The front panel 120 typically has an eject button 122, one or more LED indicators 124, and an air intake opening 125. With this arrangement, the user can easily plug a USB cable from the user's computer into the USB port at the opening 123, without having to remove the tape drive from the system in which it is installed, and without having to open the system at all. This allows the user to download data from the tape drive, such as the aforementioned logged error data. Even if the user, or the user's computer, does not have the capability for testing and diagnosis based on this logged data, the user can transfer the data in an appropriate manner (for example via the Internet or by transfer to a floppy disk and mailing of the floppy disk) to a service technician at a remote location from the user. The service technician can then analyze the data and recommend appropriate correction procedures, which the user may be able to undertake without the necessity of a service call by the technician.

Even if a service call is necessary, the location of the opening 123 and the serial port therebehind at the front panel of the tape drive makes downloading of the aforementioned data by the service technician easier as well. This reduces the time, and therefore the cost, associated with a service call.

FIG. 3 is a block diagram showing the basic components of a tape drive using a USB serial connector in accordance with the invention. The tape drive has a USB port 130 connected via a bus 143 to a USB controller 131. The USB controller is connected to an internal data bus 132 of the tape drive. The internal data bus 132 also is connected to a flash memory controller 133 and to a microprocessor 137, a data memory 138, an interface controller 141 and an error memory 142.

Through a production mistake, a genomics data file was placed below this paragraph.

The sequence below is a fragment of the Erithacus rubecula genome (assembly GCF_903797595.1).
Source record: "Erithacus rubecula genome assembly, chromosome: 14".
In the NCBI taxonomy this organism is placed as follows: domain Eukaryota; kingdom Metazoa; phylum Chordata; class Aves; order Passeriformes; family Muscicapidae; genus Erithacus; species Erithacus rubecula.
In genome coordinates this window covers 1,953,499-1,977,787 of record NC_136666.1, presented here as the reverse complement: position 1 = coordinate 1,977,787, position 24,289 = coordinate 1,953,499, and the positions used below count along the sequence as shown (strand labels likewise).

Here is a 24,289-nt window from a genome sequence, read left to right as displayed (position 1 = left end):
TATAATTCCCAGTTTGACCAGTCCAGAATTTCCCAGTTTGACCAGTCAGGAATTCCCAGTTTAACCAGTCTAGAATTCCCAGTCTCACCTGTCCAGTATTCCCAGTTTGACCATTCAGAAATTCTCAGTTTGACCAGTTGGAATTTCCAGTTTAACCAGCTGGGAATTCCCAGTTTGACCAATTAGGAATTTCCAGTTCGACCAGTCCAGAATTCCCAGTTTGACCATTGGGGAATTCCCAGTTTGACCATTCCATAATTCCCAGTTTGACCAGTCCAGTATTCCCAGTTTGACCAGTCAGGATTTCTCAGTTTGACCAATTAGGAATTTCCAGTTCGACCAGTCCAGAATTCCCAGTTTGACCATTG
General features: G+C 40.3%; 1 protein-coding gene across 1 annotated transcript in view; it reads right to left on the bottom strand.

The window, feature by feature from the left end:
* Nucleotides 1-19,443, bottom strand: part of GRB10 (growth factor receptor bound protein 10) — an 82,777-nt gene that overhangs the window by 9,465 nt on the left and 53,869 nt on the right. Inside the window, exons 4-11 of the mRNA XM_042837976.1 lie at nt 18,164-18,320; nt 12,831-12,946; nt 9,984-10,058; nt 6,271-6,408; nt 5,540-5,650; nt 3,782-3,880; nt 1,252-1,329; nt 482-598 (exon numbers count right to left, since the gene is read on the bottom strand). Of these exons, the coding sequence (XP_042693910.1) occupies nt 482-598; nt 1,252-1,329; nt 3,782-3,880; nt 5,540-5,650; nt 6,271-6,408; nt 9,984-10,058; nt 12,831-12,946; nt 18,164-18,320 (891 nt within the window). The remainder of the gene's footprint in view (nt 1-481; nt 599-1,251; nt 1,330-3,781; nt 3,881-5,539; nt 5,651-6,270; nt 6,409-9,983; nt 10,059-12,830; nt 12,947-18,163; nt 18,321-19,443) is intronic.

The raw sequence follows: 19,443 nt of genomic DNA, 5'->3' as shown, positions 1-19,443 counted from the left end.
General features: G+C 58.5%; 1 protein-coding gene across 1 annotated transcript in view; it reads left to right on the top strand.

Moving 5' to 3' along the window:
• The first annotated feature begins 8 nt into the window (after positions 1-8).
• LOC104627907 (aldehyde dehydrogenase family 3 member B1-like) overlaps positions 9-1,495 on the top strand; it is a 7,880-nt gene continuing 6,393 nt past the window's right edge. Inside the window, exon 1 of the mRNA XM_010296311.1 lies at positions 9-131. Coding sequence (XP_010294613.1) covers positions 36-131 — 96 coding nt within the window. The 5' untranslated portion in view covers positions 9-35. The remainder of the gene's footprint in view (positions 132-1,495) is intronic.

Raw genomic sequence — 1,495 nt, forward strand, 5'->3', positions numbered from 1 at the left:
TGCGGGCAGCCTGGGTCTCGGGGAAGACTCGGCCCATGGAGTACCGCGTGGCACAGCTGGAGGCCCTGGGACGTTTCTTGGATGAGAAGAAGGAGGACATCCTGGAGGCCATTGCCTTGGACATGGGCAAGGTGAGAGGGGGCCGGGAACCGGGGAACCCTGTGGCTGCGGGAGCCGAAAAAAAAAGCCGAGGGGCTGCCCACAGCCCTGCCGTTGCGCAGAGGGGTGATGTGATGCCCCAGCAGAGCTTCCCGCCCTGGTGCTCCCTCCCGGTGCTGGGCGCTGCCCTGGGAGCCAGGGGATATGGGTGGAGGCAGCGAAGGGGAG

The operation of these latter components is fundamentally the same as described earlier in connection with FIG. 1. To update (or load for the first time) the contents of the flash memory 135, the external computer (external device) containing the program code is connected to the tape drive via the USB port 130. The USB controller 131 detects and acknowledges that the external computer is connected to the USB port 130, and the transfer of the program code then can take place (from the external computer via the USB port 130, the bus 143, the USB controller 131, the data bus 132, to the flash memory controller 133). The flash memory controller 133 then writes the program code into the flash memory 135 via the bus 134.

To read out information from the error memory 142, the external computer is connected to the USB port 130, and this is detected and acknowledged by the USB controller 131. The external computer then emits a request for data transfer from the error memory 142. The error information bytes and then transferred via the data bus 132 to the USB controller 131, and then to the external computer via the bus 143 and the USB connector 130.

There may be a concern associated with having the opening 123 for the serial connector at the front panel 120 of the tape drive, with respect to this location affording a more inviting opportunity for unauthorized access to the computer system of which the tape drive is a component, compared to the conventional difficult-to-access rear-mounted port. Of course, unauthorized access still can be gained via the conventional rear-mounted port, however, as noted above this would normally require opening the cabinet or enclosure in which the tape drive is mounted, and typically such an enclosure will be equipped with locks or electronic security to prevent unauthorized opening thereof.

This concern can be alleviated in accordance with the invention either electronically or mechanically. Electronic security can be provided by requiring a user, who has inserted a connector into the serial port behind the opening 123, to enter a password before the USB controller will permit access to any “deeper” components of the tape drive or its associated computer system.

A mechanical embodiment for providing such security is to provide a key device or key plug 150 which can be plugged into the serial port behind the opening 123 in the front panel 120. Such a key plug 150 is shown in FIG. 4A, and has a key body 151 a containing key electronics 151 b, and a connector 151 c. The connector 151 c is electronically connected to the key electronics 151 b, and mechanically fits into the opening 123 for making an electrical connection between the USB port of the tape drive and the key electronics 151 b.